A new species, *Adamsia obvolva* (Cnidaria: Anthozoa: Actiniaria), from the Gulf of Mexico, and a discussion of the taxonomy of carcinoecium-forming sea anemones
Campbell, Andrew C.
Fautin, Daphne G.
Bulletin of Marine Science
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*Adamsia obvolva* is a new species of sea anemone (order Actiniaria, family Hormathiidae) from the Gulf of Mexico, symbiotic with the hermit crab *Parapagurus pictus* (Smith, 1883). The pedal disc of the anemone enwraps the gastropod shell in which the hermit crab lives, and secretes a thin, chitinous carcinoecium that lies between the pedal disc ectoderm of the anemone and the gastropod shell. The description of *A. obvolva* n. sp. highlights many of the problems confounding the systematics of actiniarians symbiotic with hermit crabs. *Adamsia obvolva*, which has been misidentified as *Paracalliactis involvens* (McMurrich, 1893), presents a suite of attributes that blur the distinction between the genera *Adamsia* Forbes, 1840, and *Calliactis Verrill*, 1869. We review definitions of these genera and emend *Adamsia* to include only those species that form a carcinoecium and have a lobed pedal disc. To better differentiate between *A. obvolva* and *P. involvens*, we investigate the syntypes of *Adamsia involvens* McMurrich, 1893, which had been transferred to *Paracalliactis*, and of its putative synonym *Urticina consors* Verrill, 1882; we redescribe the species as *Paracalliactis consors* (Verrill, 1882). *Adamsia obvolva* and *P. consors* can be distinguished by tentacle number, the cinclides on the lower column of specimens of *A. obvolva*, and cnidae distribution and size. The taxonomic changes we propose are summarized in a diagnostic key to actiniarian families and genera that live attached to gastropod shells.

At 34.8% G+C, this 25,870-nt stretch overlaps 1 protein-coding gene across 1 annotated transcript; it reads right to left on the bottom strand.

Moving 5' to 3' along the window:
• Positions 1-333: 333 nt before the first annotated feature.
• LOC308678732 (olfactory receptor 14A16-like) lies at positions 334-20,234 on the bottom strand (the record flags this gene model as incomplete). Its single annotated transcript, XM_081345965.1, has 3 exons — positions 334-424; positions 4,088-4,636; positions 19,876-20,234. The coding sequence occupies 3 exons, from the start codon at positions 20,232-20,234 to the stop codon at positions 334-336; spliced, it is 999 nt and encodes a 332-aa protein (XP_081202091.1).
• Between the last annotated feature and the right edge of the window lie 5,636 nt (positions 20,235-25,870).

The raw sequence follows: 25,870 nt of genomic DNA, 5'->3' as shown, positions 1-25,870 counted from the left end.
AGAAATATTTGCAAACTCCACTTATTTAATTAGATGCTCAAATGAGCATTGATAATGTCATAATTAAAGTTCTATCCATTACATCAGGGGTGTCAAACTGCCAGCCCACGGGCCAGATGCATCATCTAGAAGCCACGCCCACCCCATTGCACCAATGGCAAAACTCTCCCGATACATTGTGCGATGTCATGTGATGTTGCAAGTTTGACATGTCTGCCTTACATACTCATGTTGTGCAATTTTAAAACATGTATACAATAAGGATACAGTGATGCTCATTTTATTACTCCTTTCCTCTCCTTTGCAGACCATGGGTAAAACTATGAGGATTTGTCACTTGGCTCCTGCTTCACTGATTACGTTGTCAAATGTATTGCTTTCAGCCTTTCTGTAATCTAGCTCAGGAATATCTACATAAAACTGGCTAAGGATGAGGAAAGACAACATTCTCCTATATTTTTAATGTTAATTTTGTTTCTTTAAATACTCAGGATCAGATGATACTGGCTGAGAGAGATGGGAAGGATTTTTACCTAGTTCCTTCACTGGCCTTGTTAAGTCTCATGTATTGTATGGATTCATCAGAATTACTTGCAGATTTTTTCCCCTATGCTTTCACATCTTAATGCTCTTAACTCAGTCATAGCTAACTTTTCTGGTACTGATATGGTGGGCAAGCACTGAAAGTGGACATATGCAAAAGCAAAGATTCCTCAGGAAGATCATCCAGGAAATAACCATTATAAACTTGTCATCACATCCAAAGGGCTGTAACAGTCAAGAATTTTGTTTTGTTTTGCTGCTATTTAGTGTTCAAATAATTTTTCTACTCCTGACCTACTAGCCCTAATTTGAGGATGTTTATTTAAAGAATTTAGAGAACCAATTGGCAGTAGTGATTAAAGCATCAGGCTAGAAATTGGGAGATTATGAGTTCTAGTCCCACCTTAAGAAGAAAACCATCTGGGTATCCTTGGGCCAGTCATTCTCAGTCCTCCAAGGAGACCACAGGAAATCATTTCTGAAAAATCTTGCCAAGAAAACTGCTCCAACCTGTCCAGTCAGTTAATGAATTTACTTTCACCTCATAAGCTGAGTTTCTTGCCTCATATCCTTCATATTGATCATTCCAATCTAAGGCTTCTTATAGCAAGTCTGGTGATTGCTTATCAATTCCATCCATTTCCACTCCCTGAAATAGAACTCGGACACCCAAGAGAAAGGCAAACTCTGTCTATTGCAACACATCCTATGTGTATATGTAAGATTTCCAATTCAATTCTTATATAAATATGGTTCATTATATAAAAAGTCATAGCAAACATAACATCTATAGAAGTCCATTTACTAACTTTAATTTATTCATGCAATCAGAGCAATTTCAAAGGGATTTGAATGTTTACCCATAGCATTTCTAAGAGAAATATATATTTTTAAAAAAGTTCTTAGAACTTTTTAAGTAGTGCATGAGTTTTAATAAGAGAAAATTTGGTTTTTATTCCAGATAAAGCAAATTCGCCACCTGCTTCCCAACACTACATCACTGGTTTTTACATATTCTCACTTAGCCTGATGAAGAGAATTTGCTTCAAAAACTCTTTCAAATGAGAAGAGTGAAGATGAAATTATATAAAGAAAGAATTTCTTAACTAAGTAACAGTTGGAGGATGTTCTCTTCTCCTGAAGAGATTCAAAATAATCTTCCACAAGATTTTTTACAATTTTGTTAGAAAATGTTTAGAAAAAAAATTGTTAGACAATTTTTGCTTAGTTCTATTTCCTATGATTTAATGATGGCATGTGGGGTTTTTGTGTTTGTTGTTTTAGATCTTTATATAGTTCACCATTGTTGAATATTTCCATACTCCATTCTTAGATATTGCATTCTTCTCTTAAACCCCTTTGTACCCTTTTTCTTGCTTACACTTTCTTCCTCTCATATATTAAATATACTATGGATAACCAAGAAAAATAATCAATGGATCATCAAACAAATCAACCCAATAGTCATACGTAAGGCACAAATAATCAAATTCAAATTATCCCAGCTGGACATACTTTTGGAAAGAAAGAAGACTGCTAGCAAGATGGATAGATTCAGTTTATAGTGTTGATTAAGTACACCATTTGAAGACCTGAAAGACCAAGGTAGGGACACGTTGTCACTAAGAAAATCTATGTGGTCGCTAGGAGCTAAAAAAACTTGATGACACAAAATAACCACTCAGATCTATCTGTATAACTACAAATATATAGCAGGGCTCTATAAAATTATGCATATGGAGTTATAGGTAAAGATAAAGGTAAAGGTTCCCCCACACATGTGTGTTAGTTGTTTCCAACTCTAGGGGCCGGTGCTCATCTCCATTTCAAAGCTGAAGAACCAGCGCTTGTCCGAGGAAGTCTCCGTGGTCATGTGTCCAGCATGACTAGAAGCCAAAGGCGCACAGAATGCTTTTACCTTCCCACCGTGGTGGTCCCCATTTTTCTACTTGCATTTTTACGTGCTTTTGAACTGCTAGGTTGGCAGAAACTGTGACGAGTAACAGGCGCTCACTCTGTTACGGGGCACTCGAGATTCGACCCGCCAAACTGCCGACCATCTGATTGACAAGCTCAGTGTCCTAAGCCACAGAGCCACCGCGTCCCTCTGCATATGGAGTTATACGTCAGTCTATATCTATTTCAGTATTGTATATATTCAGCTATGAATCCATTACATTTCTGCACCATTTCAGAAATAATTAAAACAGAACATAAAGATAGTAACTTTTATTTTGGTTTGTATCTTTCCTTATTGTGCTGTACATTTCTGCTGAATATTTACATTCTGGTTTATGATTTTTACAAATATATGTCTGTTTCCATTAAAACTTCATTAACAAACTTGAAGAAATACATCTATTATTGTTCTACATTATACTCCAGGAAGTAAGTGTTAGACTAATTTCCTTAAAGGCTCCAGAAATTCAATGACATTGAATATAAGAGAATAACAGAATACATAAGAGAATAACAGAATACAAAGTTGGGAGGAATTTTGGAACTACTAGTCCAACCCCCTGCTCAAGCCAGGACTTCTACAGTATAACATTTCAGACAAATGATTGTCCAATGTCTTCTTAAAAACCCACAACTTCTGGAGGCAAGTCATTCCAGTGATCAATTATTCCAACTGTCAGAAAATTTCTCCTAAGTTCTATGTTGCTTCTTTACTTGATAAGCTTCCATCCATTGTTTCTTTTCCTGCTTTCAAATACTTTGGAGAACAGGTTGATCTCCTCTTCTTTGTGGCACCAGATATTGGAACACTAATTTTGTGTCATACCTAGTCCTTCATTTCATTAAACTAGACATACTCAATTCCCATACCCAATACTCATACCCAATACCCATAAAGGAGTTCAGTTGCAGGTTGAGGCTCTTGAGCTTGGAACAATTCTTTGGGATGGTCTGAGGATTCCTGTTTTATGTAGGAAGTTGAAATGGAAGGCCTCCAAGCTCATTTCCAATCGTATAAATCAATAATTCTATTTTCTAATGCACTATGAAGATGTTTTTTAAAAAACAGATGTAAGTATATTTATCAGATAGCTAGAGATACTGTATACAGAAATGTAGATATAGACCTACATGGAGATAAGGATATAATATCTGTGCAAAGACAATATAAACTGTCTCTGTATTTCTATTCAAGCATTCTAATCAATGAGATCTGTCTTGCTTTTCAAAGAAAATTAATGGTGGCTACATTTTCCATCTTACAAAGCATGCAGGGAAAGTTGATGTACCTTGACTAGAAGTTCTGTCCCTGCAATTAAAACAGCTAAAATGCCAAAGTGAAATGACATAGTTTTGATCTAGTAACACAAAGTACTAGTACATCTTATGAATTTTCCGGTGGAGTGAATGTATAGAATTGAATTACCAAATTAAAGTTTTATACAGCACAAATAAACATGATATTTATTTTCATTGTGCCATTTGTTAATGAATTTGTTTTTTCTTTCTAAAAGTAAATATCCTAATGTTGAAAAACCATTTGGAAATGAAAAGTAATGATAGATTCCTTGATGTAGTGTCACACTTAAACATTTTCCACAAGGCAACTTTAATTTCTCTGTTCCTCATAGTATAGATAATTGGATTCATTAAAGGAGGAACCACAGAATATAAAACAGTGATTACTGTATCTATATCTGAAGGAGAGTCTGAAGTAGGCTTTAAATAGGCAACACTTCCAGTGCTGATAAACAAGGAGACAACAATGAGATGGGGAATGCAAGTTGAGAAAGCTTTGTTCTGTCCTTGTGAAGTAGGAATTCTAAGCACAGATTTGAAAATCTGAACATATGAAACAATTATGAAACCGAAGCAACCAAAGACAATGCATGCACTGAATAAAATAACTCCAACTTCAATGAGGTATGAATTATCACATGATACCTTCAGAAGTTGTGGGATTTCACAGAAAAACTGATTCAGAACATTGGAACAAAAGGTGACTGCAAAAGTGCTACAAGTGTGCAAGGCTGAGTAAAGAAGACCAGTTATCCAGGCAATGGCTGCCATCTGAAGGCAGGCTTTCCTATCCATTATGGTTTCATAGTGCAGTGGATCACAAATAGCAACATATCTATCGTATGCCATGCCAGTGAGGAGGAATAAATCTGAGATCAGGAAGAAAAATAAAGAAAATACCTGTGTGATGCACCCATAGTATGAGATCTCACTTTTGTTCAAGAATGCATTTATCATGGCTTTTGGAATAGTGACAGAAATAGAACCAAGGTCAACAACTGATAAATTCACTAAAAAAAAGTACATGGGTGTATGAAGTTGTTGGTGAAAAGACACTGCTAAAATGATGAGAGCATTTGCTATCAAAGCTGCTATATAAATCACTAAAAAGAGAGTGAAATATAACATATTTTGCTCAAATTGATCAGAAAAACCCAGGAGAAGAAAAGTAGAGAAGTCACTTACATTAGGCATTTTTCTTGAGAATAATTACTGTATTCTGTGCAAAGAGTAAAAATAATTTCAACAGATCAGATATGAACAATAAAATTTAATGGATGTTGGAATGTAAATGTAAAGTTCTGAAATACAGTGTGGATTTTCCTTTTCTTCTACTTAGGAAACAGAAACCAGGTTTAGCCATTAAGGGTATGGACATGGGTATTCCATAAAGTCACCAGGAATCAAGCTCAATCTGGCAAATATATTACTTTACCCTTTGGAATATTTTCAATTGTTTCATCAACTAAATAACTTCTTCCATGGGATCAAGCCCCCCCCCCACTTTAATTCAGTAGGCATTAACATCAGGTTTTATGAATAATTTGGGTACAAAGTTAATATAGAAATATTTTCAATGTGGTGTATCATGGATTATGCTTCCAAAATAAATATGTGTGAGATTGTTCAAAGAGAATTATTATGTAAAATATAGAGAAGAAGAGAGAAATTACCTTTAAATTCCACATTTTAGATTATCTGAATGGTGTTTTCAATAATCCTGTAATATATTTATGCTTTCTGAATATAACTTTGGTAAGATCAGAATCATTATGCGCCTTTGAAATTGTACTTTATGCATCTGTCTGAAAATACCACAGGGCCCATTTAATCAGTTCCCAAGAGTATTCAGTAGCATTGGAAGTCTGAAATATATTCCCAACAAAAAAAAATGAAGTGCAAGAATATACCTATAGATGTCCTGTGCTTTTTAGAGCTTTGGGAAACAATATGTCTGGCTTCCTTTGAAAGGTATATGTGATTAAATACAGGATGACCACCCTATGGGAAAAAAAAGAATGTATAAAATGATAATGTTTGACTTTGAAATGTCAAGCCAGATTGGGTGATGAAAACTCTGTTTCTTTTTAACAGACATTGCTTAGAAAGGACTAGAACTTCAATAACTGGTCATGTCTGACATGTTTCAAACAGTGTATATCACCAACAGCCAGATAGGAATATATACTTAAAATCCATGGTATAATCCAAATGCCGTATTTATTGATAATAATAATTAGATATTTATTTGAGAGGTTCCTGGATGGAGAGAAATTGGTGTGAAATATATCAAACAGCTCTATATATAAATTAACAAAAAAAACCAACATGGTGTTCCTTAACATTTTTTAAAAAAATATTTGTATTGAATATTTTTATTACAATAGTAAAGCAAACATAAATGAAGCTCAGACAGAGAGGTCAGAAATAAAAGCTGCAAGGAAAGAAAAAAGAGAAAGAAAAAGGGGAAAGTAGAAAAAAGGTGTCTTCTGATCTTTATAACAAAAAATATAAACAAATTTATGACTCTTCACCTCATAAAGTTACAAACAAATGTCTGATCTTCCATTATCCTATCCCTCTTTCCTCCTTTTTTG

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Daly, Marymegan, Adorian Ardelean, Ha-Rim Cha, Andrew C. Campbell, and Daphne G. Fautin. 2004. A new species, *Adamsia obvolva* (Cnidaria: Anthozoa: Actiniaria), from the Gulf of Mexico, and a discussion of the taxonomy of carcinoecium-forming sea anemones. Bulletin of Marine Science 74(2): 385-399.
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